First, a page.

I have had no issues plowing with the Tacoma for two seasons. I know from experience that plowing, and just as much so, traveling around with a plow hanging off the front of a vehicle, will cause additional wear to ball joints, tie-rod ends and any front suspension part that carries weight. It's just something you have to watch and be ready to replace if needed.

    I counter-weight the plow with about 120 lbs. of sand loaded behind the rear axle. This levels the truck and helps "relax" the front suspension. Counter-weighting doesn't raise the front end or decompress the suspension, it simply restores the normal geometry of the truck and helps steering, braking and traction.

    I more often than not, plow in 2-wheel drive unless the snow is very heavy or deep. I don't hesitate to use 4WD if needed, but I know that I'm plowing the snow in front and the truck is most often traveling on clear ground or hard packed snow. With good tires, traction is often not an issue.

    I push "deep early and high late." I'm not worried about a little lawn damage and it's cheaper to repair a lawn than the truck or plow. As Pugga said, pushing banks is tough on equipment. With a steel plow, I wouldn't hesitate to cut banks back. With the Tacoma, I don't do it. You have to push the snow back early in the season and push it up on top of the compressed banks late in the season.

    One thing to watch is the salt and sand that is thrown into the front suspension by the air currents caused by the plow. Traveling the roads, the plow will have air spilling over the top and bottom, and the bottom flow will raise road debris which then flows into and under the engine compartment. I usually hose the undercarriage and lower engine compartment anytime there is a thaw. I also travel with the plow angled as that seems to break up the air flow coming directly off the plow.

    Mud flaps: If you have mud flaps and you are backing in heavy or wet show, or backing through deep plow ridges, you will probably lose mud flaps or the push rivets that hold them on. I like having mud flaps on the truck, so I carry a box of push rivets in the glove box. I've probably had to replace a half-dozen in two years, and all those were on the rear flaps.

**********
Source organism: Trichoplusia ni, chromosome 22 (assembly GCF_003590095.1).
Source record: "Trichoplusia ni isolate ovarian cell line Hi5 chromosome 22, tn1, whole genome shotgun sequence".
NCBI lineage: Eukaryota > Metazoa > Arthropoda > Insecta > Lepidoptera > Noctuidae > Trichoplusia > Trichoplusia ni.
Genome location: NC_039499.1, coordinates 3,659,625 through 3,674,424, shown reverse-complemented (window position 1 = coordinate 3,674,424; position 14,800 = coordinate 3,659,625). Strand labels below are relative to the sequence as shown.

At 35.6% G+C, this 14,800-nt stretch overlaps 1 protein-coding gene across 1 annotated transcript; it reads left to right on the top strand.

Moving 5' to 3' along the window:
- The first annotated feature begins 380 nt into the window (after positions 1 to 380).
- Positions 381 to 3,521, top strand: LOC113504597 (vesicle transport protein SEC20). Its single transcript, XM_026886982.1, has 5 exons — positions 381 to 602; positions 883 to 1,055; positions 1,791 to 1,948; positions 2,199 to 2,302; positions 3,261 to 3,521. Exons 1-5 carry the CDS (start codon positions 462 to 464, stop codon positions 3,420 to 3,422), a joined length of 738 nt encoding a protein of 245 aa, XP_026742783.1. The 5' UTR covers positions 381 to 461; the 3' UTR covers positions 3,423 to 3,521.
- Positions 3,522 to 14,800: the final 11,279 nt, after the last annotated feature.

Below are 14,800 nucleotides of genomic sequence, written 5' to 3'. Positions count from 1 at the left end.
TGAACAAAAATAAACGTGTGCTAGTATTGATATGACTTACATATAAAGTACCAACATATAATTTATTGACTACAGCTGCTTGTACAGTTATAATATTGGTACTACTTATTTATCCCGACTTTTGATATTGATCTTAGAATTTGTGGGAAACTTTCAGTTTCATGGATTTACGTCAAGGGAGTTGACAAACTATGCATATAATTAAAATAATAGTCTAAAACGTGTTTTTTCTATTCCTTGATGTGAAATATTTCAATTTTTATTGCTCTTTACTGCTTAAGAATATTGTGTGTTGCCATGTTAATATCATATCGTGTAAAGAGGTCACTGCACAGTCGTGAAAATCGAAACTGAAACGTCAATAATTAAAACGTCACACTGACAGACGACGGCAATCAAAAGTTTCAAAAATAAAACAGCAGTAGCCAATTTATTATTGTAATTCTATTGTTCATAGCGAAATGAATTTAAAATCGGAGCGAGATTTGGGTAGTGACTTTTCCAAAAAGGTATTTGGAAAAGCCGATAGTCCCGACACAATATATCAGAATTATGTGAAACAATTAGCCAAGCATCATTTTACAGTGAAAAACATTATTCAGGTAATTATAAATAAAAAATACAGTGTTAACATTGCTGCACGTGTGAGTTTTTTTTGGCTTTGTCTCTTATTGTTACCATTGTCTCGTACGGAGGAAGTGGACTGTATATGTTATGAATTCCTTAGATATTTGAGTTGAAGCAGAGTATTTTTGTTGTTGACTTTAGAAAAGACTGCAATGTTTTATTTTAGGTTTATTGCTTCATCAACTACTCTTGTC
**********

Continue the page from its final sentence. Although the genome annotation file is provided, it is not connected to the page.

I have dry storage for my plows and I usually take it off within a day of using it. It only takes five minutes to reattach and the extra effort is worth not having to travel dry roads with the plow attached. I probably wouldn't take it off as quickly if I had to store it outside, because trying to attach a plow when there is just a few inches of snow on the ground is a pain in the ass.

    Hopes this helps.
     
  8. Nov 22, 2011 at 7:25 AM
    #8
    defleppardsg

    defleppardsg [OP] Well-Known Member

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    OME 880's, Wheeler's Offroad 5-Leaf pack. Bilstein 5100's, 1" Daystar shackles, Deck Plate Mod.
    Wow thanks a lot, that was the response I was looking for. My dilema now is, when I'm plowing the (2) driveways I do, should I just unhook after, and re-hook when I'm going back to do them, as to avoid driving around the rest of the day w/ the plow on? It's such a pain in the ass to hook/un-hook, but I can feel that driving around town w/ the plow on is so hard on the truck.
     
  9. Nov 22, 2011 at 7:32 AM
    #9
    Pugga

    Pugga Pasti-Dip Free 1983 - 2015... It was a good run

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    I don't know what type of plow you're looking into but my dad connects and disconnects his plow each morning for his driveway. His is a Fischer and has a pretty slick disconnect system, 2 pins and 2 plugs is all it takes to remove the frame, lights and plow and the subframe stays attached to the truck's frame full time.. He made a roller frame mounted on a furniture dolly to wheel the plow in place, hook up, plug in, then go.